I was reading Howard’s post today on his crisis of faith with respect to unit testing and it launched an interesting conversation with a colleague. I’m a unit testing advocate. But I’m not a big fan of test-first or test-driven development (TDD). And I’m not a believer in 100% coverage.
I believe that my job is to maximize the value of my time with respect to the product. Of course, how to do that is a big value judgement and one that’s likely impossible to actually calculate. I’m generally of the belief that writing tests pays large dividends over time. But writing tests for trivial code (I’m talking about you getters!) is likely not going to pay a big dividend. The time spent writing the test (and maintaining that test) is probably not worth the time.
With respect to TDD, I think the thing that bugs me the most about it is the dogmatism that the only way to build a system is to first write a test. I think that’s certainly one way to build a system, but certainly not the only one. I find it to work well to start with tests and API when I understand the concepts in the system well.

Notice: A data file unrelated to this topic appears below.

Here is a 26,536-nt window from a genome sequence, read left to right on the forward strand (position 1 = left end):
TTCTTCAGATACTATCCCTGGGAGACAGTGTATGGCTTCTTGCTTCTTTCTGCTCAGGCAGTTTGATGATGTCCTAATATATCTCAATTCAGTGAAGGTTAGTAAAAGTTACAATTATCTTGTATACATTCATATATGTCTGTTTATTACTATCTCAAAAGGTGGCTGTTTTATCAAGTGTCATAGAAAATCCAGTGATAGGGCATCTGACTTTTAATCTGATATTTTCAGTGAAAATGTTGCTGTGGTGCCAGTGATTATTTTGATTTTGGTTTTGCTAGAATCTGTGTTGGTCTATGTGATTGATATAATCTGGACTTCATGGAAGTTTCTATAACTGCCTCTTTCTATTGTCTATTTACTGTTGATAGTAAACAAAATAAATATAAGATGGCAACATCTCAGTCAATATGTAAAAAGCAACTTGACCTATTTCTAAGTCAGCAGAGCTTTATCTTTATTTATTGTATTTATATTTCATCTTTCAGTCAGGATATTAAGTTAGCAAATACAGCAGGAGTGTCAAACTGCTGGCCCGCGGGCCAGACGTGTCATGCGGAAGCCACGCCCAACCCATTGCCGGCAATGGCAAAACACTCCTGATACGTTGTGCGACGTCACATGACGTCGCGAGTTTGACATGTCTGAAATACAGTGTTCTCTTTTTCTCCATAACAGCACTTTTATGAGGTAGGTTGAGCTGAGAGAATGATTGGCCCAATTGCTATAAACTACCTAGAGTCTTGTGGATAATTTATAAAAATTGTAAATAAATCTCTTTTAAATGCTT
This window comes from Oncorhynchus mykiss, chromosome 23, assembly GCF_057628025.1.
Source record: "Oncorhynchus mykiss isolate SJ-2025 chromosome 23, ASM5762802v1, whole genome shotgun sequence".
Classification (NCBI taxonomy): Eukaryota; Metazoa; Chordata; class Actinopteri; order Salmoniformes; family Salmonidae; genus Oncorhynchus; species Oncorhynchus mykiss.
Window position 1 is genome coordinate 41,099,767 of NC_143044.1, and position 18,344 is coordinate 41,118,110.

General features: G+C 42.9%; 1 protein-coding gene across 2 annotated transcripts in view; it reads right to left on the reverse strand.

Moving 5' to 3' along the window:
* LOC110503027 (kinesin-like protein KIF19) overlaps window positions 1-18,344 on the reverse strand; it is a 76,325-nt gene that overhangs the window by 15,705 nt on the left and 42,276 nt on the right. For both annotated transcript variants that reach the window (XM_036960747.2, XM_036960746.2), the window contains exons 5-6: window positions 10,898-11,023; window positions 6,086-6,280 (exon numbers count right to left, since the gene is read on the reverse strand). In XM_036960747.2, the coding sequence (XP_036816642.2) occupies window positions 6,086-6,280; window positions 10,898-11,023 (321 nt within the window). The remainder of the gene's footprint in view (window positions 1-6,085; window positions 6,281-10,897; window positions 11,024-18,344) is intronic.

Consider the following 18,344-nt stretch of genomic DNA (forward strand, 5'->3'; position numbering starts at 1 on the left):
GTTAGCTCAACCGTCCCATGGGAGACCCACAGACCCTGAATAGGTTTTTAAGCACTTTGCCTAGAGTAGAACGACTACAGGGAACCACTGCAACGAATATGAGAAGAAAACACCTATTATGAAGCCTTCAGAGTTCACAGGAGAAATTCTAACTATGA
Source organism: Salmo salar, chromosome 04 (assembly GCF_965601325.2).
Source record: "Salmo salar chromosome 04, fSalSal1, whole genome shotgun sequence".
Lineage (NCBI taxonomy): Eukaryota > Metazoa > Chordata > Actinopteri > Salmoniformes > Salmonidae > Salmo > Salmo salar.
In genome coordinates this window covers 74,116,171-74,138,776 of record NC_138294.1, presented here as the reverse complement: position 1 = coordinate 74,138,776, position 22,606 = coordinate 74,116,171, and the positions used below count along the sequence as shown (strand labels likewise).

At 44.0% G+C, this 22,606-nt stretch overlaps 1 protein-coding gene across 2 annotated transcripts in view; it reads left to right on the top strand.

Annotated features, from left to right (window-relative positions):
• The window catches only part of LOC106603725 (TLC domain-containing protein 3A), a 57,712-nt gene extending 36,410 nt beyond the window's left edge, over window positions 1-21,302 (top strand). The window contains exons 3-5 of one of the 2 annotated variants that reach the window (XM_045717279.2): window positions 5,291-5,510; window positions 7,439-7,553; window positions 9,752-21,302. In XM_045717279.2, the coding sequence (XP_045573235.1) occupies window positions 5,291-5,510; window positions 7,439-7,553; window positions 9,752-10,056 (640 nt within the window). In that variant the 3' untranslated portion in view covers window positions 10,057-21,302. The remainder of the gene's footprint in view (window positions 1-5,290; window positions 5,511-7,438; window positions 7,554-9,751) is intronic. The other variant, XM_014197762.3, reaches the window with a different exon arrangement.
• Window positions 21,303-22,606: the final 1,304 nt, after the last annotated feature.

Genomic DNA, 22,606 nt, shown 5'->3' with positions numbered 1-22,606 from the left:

But when I don’t (which is maybe the more common case), I find it more useful to skip the tests and start with code. Often I will rapidly prototype the skeleton of the system and do several quick rewrites. Usually that’s enough to work out the concepts. At that point, I definitely like to start working out the API and writing tests. But before then, it feels like an anchor rather than a safety net.
TDD advocates would tell me to let the tests guide the development of the API and refactor as I go but for me, I just find this annoying and feel that it breaks the flow. But maybe that’s just me. I’d be interested to hear what you think.
As Howard mentioned in his blog, there is a lot of value to be had in integration tests as well, and I’m a big fan of having both unit and integration tests to cover the same code base. Or rather, my favorite is to have unit tests, component level tests, and system level integration tests. These three levels weave together to give you a really powerful safety net for your code.
Originally posted on the Java Zone.